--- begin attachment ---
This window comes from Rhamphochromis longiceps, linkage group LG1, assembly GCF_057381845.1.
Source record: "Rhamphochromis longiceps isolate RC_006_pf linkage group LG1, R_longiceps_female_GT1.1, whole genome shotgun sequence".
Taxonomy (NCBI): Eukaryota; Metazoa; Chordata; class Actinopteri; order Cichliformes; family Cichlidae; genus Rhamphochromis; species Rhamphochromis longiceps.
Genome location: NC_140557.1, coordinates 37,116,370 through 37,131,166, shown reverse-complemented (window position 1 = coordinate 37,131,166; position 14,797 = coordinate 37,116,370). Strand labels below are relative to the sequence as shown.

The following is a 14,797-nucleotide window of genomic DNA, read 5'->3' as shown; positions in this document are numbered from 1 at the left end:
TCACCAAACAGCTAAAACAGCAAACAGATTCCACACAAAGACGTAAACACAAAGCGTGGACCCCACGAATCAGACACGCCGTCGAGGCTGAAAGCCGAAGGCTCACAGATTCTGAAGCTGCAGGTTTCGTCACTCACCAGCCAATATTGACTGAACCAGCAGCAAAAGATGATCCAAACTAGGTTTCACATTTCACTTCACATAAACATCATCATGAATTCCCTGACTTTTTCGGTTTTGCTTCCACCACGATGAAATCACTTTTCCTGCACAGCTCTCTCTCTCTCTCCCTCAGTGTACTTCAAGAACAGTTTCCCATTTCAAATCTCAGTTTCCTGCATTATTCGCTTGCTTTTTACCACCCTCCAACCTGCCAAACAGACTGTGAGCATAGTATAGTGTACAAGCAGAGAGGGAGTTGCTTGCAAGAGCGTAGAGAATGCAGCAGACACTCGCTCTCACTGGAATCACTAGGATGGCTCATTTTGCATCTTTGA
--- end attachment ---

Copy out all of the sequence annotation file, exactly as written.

This window comes from Rhamphochromis longiceps, linkage group LG1, assembly GCF_057381845.1.
Source record: "Rhamphochromis longiceps isolate RC_006_pf linkage group LG1, R_longiceps_female_GT1.1, whole genome shotgun sequence".
Taxonomy (NCBI): Eukaryota; Metazoa; Chordata; class Actinopteri; order Cichliformes; family Cichlidae; genus Rhamphochromis; species Rhamphochromis longiceps.
Genome location: NC_140557.1, coordinates 37,116,370 through 37,131,166, shown reverse-complemented (window position 1 = coordinate 37,131,166; position 14,797 = coordinate 37,116,370). Strand labels below are relative to the sequence as shown.

The following is a 14,797-nucleotide window of genomic DNA, read 5'->3' as shown; positions in this document are numbered from 1 at the left end:
TCACCAAACAGCTAAAACAGCAAACAGATTCCACACAAAGACGTAAACACAAAGCGTGGACCCCACGAATCAGACACGCCGTCGAGGCTGAAAGCCGAAGGCTCACAGATTCTGAAGCTGCAGGTTTCGTCACTCACCAGCCAATATTGACTGAACCAGCAGCAAAAGATGATCCAAACTAGGTTTCACATTTCACTTCACATAAACATCATCATGAATTCCCTGACTTTTTCGGTTTTGCTTCCACCACGATGAAATCACTTTTCCTGCACAGCTCTCTCTCTCTCTCCCTCAGTGTACTTCAAGAACAGTTTCCCATTTCAAATCTCAGTTTCCTGCATTATTCGCTTGCTTTTTACCACCCTCCAACCTGCCAAACAGACTGTGAGCATAGTATAGTGTACAAGCAGAGAGGGAGTTGCTTGCAAGAGCGTAGAGAATGCAGCAGACACTCGCTCTCACTGGAATCACTAGGATGGCTCATTTTGCATCTTTGA